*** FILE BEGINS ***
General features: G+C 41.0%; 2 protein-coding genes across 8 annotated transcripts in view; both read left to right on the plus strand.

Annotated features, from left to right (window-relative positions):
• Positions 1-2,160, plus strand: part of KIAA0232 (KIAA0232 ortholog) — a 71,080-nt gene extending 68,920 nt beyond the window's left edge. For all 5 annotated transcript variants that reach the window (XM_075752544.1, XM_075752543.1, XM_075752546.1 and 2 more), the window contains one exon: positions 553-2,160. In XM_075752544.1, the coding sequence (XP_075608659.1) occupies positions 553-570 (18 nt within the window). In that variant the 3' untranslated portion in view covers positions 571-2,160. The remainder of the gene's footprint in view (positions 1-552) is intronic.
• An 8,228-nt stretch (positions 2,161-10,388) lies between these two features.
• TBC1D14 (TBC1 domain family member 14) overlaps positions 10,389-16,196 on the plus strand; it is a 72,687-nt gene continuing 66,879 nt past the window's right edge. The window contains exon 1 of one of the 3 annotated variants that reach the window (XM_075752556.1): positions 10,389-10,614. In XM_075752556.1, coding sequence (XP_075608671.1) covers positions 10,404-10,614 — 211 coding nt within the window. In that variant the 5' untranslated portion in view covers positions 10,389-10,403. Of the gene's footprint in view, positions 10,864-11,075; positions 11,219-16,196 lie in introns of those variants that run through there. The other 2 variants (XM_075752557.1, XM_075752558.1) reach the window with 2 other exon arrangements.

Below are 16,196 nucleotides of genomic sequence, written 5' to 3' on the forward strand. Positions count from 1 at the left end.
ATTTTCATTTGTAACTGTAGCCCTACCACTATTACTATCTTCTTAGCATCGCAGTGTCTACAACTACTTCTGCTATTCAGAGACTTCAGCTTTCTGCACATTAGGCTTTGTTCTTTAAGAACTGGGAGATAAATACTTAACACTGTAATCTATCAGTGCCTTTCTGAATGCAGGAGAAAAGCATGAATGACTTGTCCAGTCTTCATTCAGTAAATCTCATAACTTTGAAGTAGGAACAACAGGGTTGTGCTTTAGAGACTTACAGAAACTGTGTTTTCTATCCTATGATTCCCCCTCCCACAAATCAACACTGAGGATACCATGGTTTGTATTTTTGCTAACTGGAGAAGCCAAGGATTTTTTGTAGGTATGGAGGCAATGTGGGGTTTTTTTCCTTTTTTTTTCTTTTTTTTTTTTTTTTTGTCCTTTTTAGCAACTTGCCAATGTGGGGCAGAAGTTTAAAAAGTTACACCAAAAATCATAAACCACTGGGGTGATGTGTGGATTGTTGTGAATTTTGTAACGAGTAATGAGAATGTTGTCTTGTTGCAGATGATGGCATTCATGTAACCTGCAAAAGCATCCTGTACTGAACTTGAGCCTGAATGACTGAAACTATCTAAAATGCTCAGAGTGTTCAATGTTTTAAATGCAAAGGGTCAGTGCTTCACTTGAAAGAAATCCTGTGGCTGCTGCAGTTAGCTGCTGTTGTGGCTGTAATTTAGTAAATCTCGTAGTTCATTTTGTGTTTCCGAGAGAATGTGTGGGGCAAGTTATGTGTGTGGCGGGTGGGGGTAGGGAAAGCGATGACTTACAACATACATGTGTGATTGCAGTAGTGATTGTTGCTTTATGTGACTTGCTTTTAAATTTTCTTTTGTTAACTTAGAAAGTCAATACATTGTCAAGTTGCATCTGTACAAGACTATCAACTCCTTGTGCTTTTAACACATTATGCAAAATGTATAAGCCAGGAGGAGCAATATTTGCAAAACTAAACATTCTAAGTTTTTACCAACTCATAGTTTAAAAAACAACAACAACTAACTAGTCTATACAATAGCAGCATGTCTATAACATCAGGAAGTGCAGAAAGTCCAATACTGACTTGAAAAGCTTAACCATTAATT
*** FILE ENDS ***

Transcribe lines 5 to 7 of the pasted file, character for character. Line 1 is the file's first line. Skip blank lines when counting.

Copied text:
• TBC1D14 (TBC1 domain family member 14) overlaps positions 10,389-16,196 on the plus strand; it is a 72,687-nt gene continuing 66,879 nt past the window's right edge. The window contains exon 1 of one of the 3 annotated variants that reach the window (XM_075752556.1): positions 10,389-10,614. In XM_075752556.1, coding sequence (XP_075608671.1) covers positions 10,404-10,614 — 211 coding nt within the window. In that variant the 5' untranslated portion in view covers positions 10,389-10,403. Of the gene's footprint in view, positions 10,864-11,075; positions 11,219-16,196 lie in introns of those variants that run through there. The other 2 variants (XM_075752557.1, XM_075752558.1) reach the window with 2 other exon arrangements.

Below are 16,196 nucleotides of genomic sequence, written 5' to 3' on the forward strand. Positions count from 1 at the left end.
ATTTTCATTTGTAACTGTAGCCCTACCACTATTACTATCTTCTTAGCATCGCAGTGTCTACAACTACTTCTGCTATTCAGAGACTTCAGCTTTCTGCACATTAGGCTTTGTTCTTTAAGAACTGGGAGATAAATACTTAACACTGTAATCTATCAGTGCCTTTCTGAATGCAGGAGAAAAGCATGAATGACTTGTCCAGTCTTCATTCAGTAAATCTCATAACTTTGAAGTAGGAACAACAGGGTTGTGCTTTAGAGACTTACAGAAACTGTGTTTTCTATCCTATGATTCCCCCTCCCACAAATCAACACTGAGGATACCATGGTTTGTATTTTTGCTAACTGGAGAAGCCAAGGATTTTTTGTAGGTATGGAGGCAATGTGGGGTTTTTTTCCTTTTTTTTTCTTTTTTTTTTTTTTTTTGTCCTTTTTAGCAACTTGCCAATGTGGGGCAGAAGTTTAAAAAGTTACACCAAAAATCATAAACCACTGGGGTGATGTGTGGATTGTTGTGAATTTTGTAACGAGTAATGAGAATGTTGTCTTGTTGCAGATGATGGCATTCATGTAACCTGCAAAAGCATCCTGTACTGAACTTGAGCCTGAATGACTGAAACTATCTAAAATGCTCAGAGTGTTCAATGTTTTAAATGCAAAGGGTCAGTGCTTCACTTGAAAGAAATCCTGTGGCTGCTGCAGTTAGCTGCTGTTGTGGCTGTAATTTAGTAAATCTCGTAGTTCATTTTGTGTTTCCGAGAGAATGTGTGGGGCAAGTTATGTGTGTGGCGGGTGGGGGTAGGGAAAGCGATGACTTACAACATACATGTGTGATTGCAGTAGTGATTGTTGCTTTATGTGACTTGCTTTTAAATTTTCTTTTGTTAACTTAGAAAGTCAATACATTGTCAAGTTGCATCTGTACAAGACTATCAACTCCTTGTGCTTTTAACACATTATGCAAAATGTATAAGCCAGGAGGAGCAATATTTGCAAAACTAAACATTCTAAGTTTTTACCAACTCATAGTTTAAAAAACAACAACAACTAACTAGTCTATACAATAGCAGCATGTCTATAACATCAGGAAGTGCAGAAAGTCCAATACTGACTTGAAAAGCTTAACCATTAATT